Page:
The emergence of the COVID-19 pandemic has created new obstacles for businesses as they transition to an operating model that relies on working from home. Due to the situation’s complexity, many companies need to take adequate measures to address the cybersecurity threat. 

Impact of COVID-19 on Cybersecurity

Many employees have started to work from home. Despite the increasing importance of technology, many companies still need to provide a cyber-safe environment.

According to data released by the NCSC in June 2020, there were 350 cases of cyberattacks in Switzerland in April, which is significantly higher than the usual number of around 100-150. This type of attack was due to the increasing number of people working from home and the lack of adequate protection for them.

Do We Need Increased Cybersecurity?

With an increasing number of people working from home, cyber-attackers can exploit these individuals. Hackers can capitalize on the people’s interest in the coronavirus pandemic by launching phishing scams and spreading fake news about the virus.

On July 8, 2020, the City Of London Police revealed that over 11 million pounds had been lost to fraudulent COVID-19 activities since January 2020. One in seven survey respondents in Switzerland had experienced an attack during the pandemic.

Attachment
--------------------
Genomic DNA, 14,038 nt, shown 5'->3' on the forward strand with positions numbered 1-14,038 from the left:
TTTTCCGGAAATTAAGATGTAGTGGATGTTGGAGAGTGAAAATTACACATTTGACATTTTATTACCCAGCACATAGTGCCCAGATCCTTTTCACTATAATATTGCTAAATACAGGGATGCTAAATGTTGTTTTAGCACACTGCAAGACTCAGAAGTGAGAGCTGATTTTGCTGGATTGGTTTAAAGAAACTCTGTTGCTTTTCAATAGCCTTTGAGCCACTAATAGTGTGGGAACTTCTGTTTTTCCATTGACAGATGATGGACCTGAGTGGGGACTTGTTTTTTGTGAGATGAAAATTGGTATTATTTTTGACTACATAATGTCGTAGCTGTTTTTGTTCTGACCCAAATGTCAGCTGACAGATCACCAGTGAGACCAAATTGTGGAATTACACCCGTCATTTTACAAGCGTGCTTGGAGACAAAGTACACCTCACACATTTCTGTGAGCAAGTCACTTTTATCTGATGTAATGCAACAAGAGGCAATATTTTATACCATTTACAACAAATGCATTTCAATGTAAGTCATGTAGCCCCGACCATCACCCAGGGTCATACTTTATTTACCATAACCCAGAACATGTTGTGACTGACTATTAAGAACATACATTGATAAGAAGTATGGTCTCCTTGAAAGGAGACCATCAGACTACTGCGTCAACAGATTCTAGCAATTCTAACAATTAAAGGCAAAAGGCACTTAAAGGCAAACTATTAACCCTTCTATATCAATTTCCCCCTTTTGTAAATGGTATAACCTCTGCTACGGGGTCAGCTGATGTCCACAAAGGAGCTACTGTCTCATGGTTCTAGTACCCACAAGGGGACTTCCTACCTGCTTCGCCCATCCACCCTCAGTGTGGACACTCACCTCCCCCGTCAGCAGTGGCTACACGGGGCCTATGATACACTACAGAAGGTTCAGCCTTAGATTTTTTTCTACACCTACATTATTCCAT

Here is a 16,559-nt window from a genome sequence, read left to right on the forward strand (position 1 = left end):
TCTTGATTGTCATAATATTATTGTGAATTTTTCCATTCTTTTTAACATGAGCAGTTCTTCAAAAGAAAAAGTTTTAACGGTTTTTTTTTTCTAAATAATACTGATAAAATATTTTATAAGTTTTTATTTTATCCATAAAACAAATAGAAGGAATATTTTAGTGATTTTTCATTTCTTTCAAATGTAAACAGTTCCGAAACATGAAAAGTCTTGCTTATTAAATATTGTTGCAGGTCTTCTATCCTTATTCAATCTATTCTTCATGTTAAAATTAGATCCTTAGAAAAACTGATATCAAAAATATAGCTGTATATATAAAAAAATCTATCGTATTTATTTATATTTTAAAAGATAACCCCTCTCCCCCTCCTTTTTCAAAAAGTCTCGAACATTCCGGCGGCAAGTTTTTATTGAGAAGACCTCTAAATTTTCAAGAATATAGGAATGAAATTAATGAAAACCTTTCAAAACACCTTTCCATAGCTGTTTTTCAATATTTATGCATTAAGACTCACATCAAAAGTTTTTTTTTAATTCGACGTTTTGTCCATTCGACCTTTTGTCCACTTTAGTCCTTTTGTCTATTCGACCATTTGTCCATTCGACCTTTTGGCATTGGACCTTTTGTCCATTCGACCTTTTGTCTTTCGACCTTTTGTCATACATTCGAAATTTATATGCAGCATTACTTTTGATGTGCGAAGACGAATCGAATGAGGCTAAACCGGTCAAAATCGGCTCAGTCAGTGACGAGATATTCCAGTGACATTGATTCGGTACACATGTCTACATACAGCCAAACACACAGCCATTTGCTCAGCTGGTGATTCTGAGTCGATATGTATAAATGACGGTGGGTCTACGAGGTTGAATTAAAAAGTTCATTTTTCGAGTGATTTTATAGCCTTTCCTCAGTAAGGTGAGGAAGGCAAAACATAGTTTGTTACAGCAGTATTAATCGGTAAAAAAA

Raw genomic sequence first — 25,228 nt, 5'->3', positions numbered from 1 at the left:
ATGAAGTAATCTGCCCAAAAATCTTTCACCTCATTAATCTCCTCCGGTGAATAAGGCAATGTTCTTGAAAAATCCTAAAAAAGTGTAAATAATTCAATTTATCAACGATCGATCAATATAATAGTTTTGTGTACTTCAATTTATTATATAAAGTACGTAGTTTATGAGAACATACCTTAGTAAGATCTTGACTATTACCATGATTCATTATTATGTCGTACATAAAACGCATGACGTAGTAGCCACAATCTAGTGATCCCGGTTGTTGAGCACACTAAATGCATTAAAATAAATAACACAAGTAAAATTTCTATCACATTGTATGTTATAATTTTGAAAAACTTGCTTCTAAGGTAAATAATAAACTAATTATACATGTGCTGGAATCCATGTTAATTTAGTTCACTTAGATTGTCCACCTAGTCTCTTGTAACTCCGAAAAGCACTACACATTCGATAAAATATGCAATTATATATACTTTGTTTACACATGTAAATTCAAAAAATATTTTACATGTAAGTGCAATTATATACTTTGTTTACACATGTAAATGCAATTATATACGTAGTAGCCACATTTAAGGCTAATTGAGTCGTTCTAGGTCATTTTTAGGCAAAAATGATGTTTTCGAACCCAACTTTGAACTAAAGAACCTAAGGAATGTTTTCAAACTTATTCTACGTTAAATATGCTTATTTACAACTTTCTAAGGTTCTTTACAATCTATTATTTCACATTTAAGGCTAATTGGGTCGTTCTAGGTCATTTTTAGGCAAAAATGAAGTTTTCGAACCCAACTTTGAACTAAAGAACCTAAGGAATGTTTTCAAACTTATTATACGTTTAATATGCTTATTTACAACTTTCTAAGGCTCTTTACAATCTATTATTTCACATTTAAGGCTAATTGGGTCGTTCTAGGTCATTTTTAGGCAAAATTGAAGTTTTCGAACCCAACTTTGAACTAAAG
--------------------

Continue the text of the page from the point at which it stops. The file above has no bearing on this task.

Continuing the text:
Cyberattacks on Video Conferencing Services

Cyber attackers use video conferencing services’ vulnerability to steal personal data, including their names, email addresses, and passwords.

In addition to using the vulnerability of these services, the criminals were also able to access the credentials of their victims by using credential stuffing, a type of cyberattack involving stealing login details.

In some cases, unwanted and unqualified individuals can gain access to a virtual meeting and collect sensitive or confidential information. This data can then be sold to third parties or disseminated to the public.

The Cyber Threat 

Many criminals also believe that the current security measures are not strong enough to prevent them from carrying out successful attacks.

Hacktivists, are individuals fighting for political and social issues, are also contributing factors to the rise of cybercrime.

Junior hackers, also known as script kiddies, are experimenting with different cyberattack packages to improve their skills. Due to the emergence of COVID-19, many of these threats have become more prevalent.

The increasing number of businesses using BYOD policies, which allow employees to use their own devices for work, has contributed to the rise of cyberattacks. This trend enables employees to access their company’s data from their devices.

Although working from home may seem like a step toward a more secure environment, it does not mean that employees are protected from cyberattacks. Even with the latest security solutions, they are still more prone to getting victimized by hackers when using their personal computers.

A home working environment needs the proper detection and prevention measures, and Wi-Fi networks are also more vulnerable to attacks.

Another issue that employees may encounter when working from home is human error, which is already a primary concern before the pandemic. With that in mind, social visitors or family members may interrupt their work.

Due to the increasing distractions, employees are more prone to making mistakes when working from home. To prevent this, IT systems should adapt to the changes in working practices, such as implementing time-outs, segregating duties, and automated controls.